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Cloud Computing and ROI

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3 minute read

Most think cloud computing is about the ability to save operational costs. That may or may not be the case, depending upon your enterprise or ecommerce problem domain. Indeed, there are many dimensions to consider here, including:

  • Ongoing operational cost reduction.
  • The value of preserving capital.
  • The value of upsizing on-demand.
  • The value of downsizing on-demand.
  • The value of shifting the risk.
  • The value of agility.

Let’s explore each: Operational Cost Reduction We all know that cloud computing is cheap…okay, cheaper…okay, it can be cheap. Thus it’s a good idea to figure out the actual cost reductions that cloud computing can bring to your enterprise IT. The trick here is not only to figure out how much money can be saved, but how much it will cost to save that money.

Preserving Capital It’s money in the bank which allows the business to run. The more money we have in the bank, the more we can purchase things for the core business such as inventory that can be sold, or new plant equipment that will save the company money during production. In any event, it’s good to keep as much capital as possible on hand to invest in the business, and not into infrastructure such as data centers, hardware, and software.

Upsizing On-Demand Core to the ability to preserve capital is the ability to upsize your IT infrastructure on demand, or simply pay more operational dollars for additional computing capacity which would traditionally require a capital expenditure. Many cloud computing providers call this being elastic, or the ability to grow or contract to accommodate the business. For example, you can call upon the cloud computing provider to support an additional user and processing load through the holiday, when considering ecommerce solutions.

Downsizing On-Demand Like upsizing on-demand, you need to consider what it will take to reduce computing capacity and dollars paid. What does it take to scale down in case you no longer need the computing resource and want to reduce costs as well? Such is the case within many ecommerce systems with capacity requirements that are seasonal.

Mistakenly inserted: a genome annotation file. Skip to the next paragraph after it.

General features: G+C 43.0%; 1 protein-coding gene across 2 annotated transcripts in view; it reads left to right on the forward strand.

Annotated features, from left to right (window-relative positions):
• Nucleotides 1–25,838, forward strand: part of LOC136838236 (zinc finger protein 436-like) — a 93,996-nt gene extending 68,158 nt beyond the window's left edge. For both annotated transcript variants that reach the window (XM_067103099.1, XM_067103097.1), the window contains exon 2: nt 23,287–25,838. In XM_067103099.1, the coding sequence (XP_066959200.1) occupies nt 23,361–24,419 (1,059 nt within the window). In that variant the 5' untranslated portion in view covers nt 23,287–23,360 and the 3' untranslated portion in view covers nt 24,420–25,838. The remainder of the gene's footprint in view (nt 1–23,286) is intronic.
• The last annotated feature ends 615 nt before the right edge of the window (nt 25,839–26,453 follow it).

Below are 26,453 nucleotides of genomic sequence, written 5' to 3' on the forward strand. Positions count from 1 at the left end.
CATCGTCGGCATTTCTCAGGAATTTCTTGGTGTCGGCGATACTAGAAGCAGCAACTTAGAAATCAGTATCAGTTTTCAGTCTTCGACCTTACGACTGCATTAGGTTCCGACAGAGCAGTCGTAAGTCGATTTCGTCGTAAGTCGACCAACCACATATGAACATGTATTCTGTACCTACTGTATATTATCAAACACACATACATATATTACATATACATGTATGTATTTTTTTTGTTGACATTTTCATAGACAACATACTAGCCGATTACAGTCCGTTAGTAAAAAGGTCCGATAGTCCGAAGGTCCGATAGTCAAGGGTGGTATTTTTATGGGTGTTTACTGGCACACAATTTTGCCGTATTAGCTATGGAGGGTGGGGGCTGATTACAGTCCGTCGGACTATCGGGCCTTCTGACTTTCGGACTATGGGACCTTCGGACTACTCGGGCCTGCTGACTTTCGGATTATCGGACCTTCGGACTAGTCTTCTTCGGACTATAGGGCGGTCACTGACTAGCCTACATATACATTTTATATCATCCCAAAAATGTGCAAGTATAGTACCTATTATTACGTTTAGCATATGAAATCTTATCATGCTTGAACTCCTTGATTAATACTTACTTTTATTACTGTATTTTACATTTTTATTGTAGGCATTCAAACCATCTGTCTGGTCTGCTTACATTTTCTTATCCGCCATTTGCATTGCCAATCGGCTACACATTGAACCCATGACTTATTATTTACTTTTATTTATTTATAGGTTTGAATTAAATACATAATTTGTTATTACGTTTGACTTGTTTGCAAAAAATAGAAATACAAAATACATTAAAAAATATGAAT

Shifting the Risk Another core value of cloud computing is the ability to shift the risk from your enterprise to the cloud computing provider. This concept refers to the fact that, since it’s up to the cloud provider to handle the computing processing load and you’ll pay by use, then it’s possible to reduce the risk that you’ll run out of capacity to support your customers and core business processes. The risk functionally shifts to the cloud provider who is better suited to accept that risk.

Agility Agility means the ability to change the IT infrastructure faster to adapt to the changing needs of the business, such as market downturns, or the introduction of a key product to capture a changing market. This, of course, provides a strategic advantage and allows the business to have a better chance of long-term survival. These days many enterprises are plagued by IT infrastructures that are so poorly planned and fragile that they hurt the business by not providing the required degree of agility. This post was contributed by guest columnist David Linthicum. David is a cloud computing and SOA expert and author of several books on Information Technology.

David Linthicumhttp://linthicumgroup.com/
David S. Linthicum (Dave) knows cloud computing and Service Oriented Architecture (SOA). He is an internationally recognized industry expert and thought leader, and the author and coauthor of 13 books on computing, including the best selling Enterprise Application Integration (Addison Wesley). Dave keynotes at many leading technology conferences on cloud computing, SOA, Web 2.0, and enterprise architecture, and has appeared on a number of TV and radio shows as a computing expert. He is a blogger for InfoWorld, Intelligent Enterprise, and eBizq.net, covering SOA and enterprise computing topics. Dave also has columns in Government Computer News, Cloud Computing Journal, SOA Journal, Align Journal, and is the editor of Virtualization Journal. In his career, Dave has formed or enhanced many of the ideas behind modern distributed computing including Enterprise Application Integration, B2B Application Integration, and SOA, approaches and technologies in wide use today. For the last 10 years, Dave has focused on the technology and strategies around cloud computing, and how to make cloud computing work for the modern enterprise. This includes work with several cloud computing startups. Dave’s industry experience includes tenure as CTO and CEO of several successful software companies, and upper-level management positions in Fortune 100 companies. In addition, he was an associate professor of computer science for eight years, and continues to lecture at major technical colleges and universities including the University of Virginia, Arizona State University, and the University of Wisconsin.
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